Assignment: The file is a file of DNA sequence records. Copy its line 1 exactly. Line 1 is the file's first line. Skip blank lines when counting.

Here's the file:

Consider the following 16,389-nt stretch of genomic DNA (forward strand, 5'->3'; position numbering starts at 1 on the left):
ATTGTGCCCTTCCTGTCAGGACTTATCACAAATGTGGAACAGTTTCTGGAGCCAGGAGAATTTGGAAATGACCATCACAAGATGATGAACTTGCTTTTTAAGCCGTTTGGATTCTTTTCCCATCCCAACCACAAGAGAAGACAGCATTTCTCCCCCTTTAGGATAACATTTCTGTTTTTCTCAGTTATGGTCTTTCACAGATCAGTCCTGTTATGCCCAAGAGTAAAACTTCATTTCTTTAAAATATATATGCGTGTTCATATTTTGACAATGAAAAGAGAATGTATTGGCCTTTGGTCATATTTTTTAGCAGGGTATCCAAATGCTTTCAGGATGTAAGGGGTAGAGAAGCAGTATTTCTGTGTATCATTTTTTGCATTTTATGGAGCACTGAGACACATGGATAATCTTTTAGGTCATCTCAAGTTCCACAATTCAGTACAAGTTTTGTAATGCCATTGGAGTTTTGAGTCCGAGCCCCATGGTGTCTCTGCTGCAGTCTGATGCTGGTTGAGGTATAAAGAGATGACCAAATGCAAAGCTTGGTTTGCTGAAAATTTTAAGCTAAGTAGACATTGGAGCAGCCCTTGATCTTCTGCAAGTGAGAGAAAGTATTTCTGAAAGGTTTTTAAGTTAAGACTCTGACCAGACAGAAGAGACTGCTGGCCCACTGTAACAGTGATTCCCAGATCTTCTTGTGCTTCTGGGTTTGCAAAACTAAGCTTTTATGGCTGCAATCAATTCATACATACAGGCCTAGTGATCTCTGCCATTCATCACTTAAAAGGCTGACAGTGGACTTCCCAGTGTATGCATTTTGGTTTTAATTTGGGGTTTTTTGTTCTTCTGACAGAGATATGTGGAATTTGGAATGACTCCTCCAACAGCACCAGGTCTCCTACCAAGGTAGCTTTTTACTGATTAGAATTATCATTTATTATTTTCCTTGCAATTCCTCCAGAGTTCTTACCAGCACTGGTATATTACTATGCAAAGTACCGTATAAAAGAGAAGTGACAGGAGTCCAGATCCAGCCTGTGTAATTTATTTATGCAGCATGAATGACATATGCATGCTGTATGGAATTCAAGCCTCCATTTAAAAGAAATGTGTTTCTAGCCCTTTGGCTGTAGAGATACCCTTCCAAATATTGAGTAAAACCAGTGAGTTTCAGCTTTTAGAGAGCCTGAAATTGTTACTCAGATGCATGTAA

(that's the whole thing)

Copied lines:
Consider the following 16,389-nt stretch of genomic DNA (forward strand, 5'->3'; position numbering starts at 1 on the left):